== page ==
Area’s ‘Better Angels’ work to improve political discourse

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SOUTH ORANGE, NJ — The day after the 2016 presidential election, South Orange resident Andy Roth woke up feeling disappointed in the way discussions about the ballot had gone in the country.

“I had this awful feeling about people not being able to talk to each other,” Roth said in a phone interview with the News-Record on Nov. 15. “People were getting angry and defensive and I saw how easy it is to escalate into this anger.”

He wanted to find a way to improve discussions on those polarizing issues and talk to people who have different political opinions than he does. Soon he became involved with Better Angels, a nonprofit and nonpartisan organization that aims to unify “red” and “blue” voters by organizing events that teach them how to find common ground. Roth is a liberal moderator in the Summit chapter of Better Angels, along with Lisa Allen, his conservative counterpart.

“People are earnestly interested in how they can talk and engage with each other better,” Allen said in a phone interview with the News-Record on Nov. 15. “We’re all so much more alike than we think. Even though we check different boxes on a ballot, we have a lot of the same values. I thought it was my responsibility to be a part of that.”

The name of the organization, which has more than 5,000 members in all 50 states, comes from the final paragraph of Abraham Lincoln’s first inaugural address.

“We are not enemies, but friends. We must not be enemies,” Lincoln said. “Though passion may have strained, it must not break our bonds of affection. The mystic chords of memory, stretching from every battlefield and patriot grave to every living heart and hearthstone all over this broad land, will yet swell the chorus of the Union, when again touched, as surely they will be, by the better angels of our nature.”

In the spirit of Lincoln’s speech, Allen and Roth lead discussions between members of different political parties to find common ground and understand perspectives. Allen, who lives in Summit, said the discussions also help to inform voters, regardless of whether they usually support the elephant or the donkey.

“I feel as though, when you look at the language, we can choose how we’re going to act,” Allen said. “How our political figures act is a byproduct of how we act. I can then vote better and for better legislation. I can choose to vote for people that aren’t just along the party lines, because that’s not productive.”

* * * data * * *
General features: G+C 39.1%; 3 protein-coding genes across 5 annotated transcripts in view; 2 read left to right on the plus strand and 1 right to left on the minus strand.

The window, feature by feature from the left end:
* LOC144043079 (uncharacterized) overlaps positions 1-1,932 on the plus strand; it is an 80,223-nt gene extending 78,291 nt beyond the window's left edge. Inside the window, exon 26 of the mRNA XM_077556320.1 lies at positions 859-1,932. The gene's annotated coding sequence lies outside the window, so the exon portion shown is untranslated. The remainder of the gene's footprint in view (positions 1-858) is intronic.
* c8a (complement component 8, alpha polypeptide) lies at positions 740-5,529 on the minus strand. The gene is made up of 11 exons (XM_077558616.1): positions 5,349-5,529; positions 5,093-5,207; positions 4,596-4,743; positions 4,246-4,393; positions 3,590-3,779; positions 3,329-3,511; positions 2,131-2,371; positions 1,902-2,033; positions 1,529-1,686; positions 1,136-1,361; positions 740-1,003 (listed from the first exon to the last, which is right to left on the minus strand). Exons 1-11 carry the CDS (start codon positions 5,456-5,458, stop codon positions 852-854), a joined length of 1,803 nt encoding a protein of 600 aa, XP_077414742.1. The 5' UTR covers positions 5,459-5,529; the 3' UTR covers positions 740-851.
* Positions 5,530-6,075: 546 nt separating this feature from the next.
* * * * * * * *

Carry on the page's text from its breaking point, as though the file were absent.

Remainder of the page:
A psychologist, Roth finds his marital counseling skills useful when moderating the workshops in which area Republicans and Democrats discuss political and social issues. He also described a recent tour the organization took that included an unlikely guest.

“It’s similar to what I see with couples,” he said. “People will get angry and defensive when they don’t have to. We were going on a tour of about 14 towns and doing 18 meetings, and our bus driver, who was a Republican, came to one of them. He said one of the most important things of the night, ‘We’re not as divided as they say we are.’ That’s true here; we like each other and we’re friends.”

With another election just completed, Allen said there is still a long way to go toward repairing the political discourse that she feels is consuming the country. But she is also optimistic about the work she has done as a moderator for Better Angels.

“If you’re not in tune with it, you’re not going to change,” Allen said. “But I think there is a difference in how we’re listening to each other. We’re creating a safe space where we can be open and honest. But it’s going to be a long process to get out of that hole and get out of the polarization that we’re seeing now.”

Better Angels workshop participants learn communication skills, such as listening to reflect on someone’s statements, rather than immediately responding. Allen credited this method as a way to encourage peaceful participation in the political process.

“There are so many issues and nothing is black and white,” Allen said. “It’s only going to get more complicated, so how do you want to participate? You want to learn how to come up with solutions. It really takes a village; it won’t happen on its own.”

In addition to the workshops, which include an even number of Democrats and Republicans, Better Angels also holds other events. December will see Roth, a former Broadway actor, hit the road to show off his musical chops in a nine-date tour around the northeast with a show that reflects the discourse in the country. He’ll be traveling with Sage Snider, a musician from Nashville, Tenn. Visit https://www.eventbrite.com/o/sage-snider-and-andy-roth-17894836101 or contact Roth at betterangelsworkshop712@gmail.com for tickets to this free show. Roth and Snider will be playing in Summit on Wednesday, Dec. 12.

“We try to embrace the complex, rather than writing a post on social media or something like that,” he said. “Democrat and Republican should not be as important as people think it is — we’re all American. We want to come together to come up with solutions and solve these problems.”

Allen agreed.

“In a movement where people have so many different ideas, we’ve been able to find areas of communication,” she said. “We get to build a friendship and understand each other. We get to know each other as people, not just politically.”

Photos Courtesy of Andy Roth

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